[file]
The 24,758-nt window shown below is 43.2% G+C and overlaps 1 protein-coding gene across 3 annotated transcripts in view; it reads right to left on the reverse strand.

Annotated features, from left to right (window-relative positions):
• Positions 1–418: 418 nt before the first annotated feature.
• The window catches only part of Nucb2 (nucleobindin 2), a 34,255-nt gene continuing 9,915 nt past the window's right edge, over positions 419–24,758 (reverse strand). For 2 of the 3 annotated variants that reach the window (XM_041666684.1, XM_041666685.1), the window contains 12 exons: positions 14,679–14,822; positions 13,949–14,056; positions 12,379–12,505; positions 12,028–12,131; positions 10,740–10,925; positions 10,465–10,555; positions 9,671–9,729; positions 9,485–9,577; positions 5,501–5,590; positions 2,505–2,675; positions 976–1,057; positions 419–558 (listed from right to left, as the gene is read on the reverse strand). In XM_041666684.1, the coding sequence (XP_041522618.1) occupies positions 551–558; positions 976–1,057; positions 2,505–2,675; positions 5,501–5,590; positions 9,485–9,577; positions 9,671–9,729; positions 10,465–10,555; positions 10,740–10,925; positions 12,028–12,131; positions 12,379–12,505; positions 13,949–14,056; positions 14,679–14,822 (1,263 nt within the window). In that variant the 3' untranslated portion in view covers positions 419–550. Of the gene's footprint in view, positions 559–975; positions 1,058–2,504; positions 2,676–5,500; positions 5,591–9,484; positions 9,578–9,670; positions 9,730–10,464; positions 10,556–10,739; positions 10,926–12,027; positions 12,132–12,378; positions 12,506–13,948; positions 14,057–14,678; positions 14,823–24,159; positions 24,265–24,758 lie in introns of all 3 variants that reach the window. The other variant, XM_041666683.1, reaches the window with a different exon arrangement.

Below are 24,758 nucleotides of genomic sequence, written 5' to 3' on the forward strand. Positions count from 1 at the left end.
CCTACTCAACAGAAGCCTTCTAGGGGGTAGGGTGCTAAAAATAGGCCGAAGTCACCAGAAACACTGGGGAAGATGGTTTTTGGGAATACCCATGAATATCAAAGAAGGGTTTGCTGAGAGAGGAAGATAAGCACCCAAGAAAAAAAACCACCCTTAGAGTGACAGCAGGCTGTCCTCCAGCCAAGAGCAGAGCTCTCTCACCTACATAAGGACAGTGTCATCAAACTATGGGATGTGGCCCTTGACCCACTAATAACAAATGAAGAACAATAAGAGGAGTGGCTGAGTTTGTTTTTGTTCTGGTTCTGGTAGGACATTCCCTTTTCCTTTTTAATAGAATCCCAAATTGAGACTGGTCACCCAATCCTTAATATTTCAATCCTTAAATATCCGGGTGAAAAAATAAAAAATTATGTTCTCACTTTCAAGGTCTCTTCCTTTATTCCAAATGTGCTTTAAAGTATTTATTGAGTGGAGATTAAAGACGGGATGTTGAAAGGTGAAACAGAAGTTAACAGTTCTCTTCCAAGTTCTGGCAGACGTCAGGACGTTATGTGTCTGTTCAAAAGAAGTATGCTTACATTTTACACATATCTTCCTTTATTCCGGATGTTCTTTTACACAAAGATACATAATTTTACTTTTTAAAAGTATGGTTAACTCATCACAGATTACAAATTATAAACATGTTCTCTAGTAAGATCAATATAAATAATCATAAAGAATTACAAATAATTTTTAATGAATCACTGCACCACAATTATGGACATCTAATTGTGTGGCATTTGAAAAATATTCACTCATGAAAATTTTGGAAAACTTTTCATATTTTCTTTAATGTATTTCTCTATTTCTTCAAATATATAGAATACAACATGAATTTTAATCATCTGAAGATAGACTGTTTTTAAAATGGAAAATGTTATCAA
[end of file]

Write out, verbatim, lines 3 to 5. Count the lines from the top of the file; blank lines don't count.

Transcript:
• Positions 1–418: 418 nt before the first annotated feature.
• The window catches only part of Nucb2 (nucleobindin 2), a 34,255-nt gene continuing 9,915 nt past the window's right edge, over positions 419–24,758 (reverse strand). For 2 of the 3 annotated variants that reach the window (XM_041666684.1, XM_041666685.1), the window contains 12 exons: positions 14,679–14,822; positions 13,949–14,056; positions 12,379–12,505; positions 12,028–12,131; positions 10,740–10,925; positions 10,465–10,555; positions 9,671–9,729; positions 9,485–9,577; positions 5,501–5,590; positions 2,505–2,675; positions 976–1,057; positions 419–558 (listed from right to left, as the gene is read on the reverse strand). In XM_041666684.1, the coding sequence (XP_041522618.1) occupies positions 551–558; positions 976–1,057; positions 2,505–2,675; positions 5,501–5,590; positions 9,485–9,577; positions 9,671–9,729; positions 10,465–10,555; positions 10,740–10,925; positions 12,028–12,131; positions 12,379–12,505; positions 13,949–14,056; positions 14,679–14,822 (1,263 nt within the window). In that variant the 3' untranslated portion in view covers positions 419–550. Of the gene's footprint in view, positions 559–975; positions 1,058–2,504; positions 2,676–5,500; positions 5,591–9,484; positions 9,578–9,670; positions 9,730–10,464; positions 10,556–10,739; positions 10,926–12,027; positions 12,132–12,378; positions 12,506–13,948; positions 14,057–14,678; positions 14,823–24,159; positions 24,265–24,758 lie in introns of all 3 variants that reach the window. The other variant, XM_041666683.1, reaches the window with a different exon arrangement.

Below are 24,758 nucleotides of genomic sequence, written 5' to 3' on the forward strand. Positions count from 1 at the left end.